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When each of the three largest U.S. airlines launched their merger proposals, one primary argument made to regulators and the public kept recurring.
The marriage in question, they claimed over and over agin, would result in a healthier airline with the financial wherewithal to invest in the operation and improve the overall experience.
Flying, the public was told, is often a nightmarish ordeal because of pinched finances and, by extension, airline employees nervous about their job security.
With the trio of megamergers in various states of completion, Delta Air Lines’ (DAL) executives brag that their operation—which integrated Northwest in a smooth fashion virtually unknown among airlines—is a template for how customer service and financial performance can travel together.
Delta acquired Northwest in 2008 and has been reporting record financial profits, plus the restoration of its quarterly dividend. The airline finished fourth in the 2013 Airline Quality Rating, an annual compilation (pdf) of how U.S. carriers performed in on-time performance, denied boardings, baggage handling, and customer complaints.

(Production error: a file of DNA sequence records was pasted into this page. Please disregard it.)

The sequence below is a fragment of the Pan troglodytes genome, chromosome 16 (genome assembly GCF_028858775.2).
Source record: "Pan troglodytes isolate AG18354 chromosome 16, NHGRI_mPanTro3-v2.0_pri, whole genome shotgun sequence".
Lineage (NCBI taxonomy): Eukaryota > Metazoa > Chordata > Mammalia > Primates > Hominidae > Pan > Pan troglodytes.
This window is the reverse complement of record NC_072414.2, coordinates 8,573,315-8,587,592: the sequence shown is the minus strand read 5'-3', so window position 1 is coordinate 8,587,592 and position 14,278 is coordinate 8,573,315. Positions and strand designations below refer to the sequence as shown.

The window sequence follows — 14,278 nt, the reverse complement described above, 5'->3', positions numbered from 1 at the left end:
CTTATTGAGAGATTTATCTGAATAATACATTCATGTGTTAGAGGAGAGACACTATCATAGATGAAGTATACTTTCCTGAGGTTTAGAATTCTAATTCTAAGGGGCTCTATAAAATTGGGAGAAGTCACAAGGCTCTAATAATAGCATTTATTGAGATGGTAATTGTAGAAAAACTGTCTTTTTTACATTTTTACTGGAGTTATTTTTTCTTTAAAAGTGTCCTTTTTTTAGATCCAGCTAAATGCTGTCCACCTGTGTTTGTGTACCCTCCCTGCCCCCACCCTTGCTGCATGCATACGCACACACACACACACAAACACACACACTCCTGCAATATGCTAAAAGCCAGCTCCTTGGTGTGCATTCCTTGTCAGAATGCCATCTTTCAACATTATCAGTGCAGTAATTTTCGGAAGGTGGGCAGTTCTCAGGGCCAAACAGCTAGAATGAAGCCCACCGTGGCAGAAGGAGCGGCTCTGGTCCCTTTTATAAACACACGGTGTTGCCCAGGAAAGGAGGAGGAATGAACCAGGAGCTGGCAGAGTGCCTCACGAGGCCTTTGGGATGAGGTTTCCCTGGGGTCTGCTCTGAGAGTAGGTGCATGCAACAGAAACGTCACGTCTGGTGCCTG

The analysis is performed by Embry-Riddle Aeronautical University and Wichita State University. “Bigger hasn’t always been better, but in Delta’s case we are seeing a large airline perform at levels usually only seen by smaller low-fare carriers,” Wichita State marketing professor Dean Headley, one of the report’s co-authors in a news release. As Airlines Grow Bigger, Do They Actually Get Better? - Businessweek
A 50-50-50 split?! Oh wait, that doesn’t work.
If Newsweek.com should cease to exist, here’s what we wonder: What will be the ramifications for Newsweek’s Web presence in terms of SEO? For branding? For our partnerships with MSNBC and MSN? What happens to Newsweek’s (still-unleveraged) archives? How do you preserve a “national treasure” (as Harman has called it) without a Web presence bearing its name?
And… we have defenders!
AdAge, on the apparent plan to shutter Newsweek.com.
First, killing off Newsweek.com and redirecting the url to the Daily Beast wreaks havoc on your SEO; forget about any long tail pageviews you used to collect from the old Newsweek.com. Second, more than 50% of Newsweek.com’s traffic comes to it from MSNBC and MSN through content/linking deals; it’s unclear whether those deals would continue with the new company, but it seems less than likely; if MSN/MSNBC had wanted to do a content deal with the Daily Beast they would have done so already, and I find it unlikely that they will be happy with simply linking to a new site with a much different editorial vision.
And Mark Coatney is back, with a vengeance.
What with making sure we still have jobs and all. But we’re pretty excited about Tina Brown as our new EIC (the first woman editor of a newsweekly—ever!). More next week, we promise.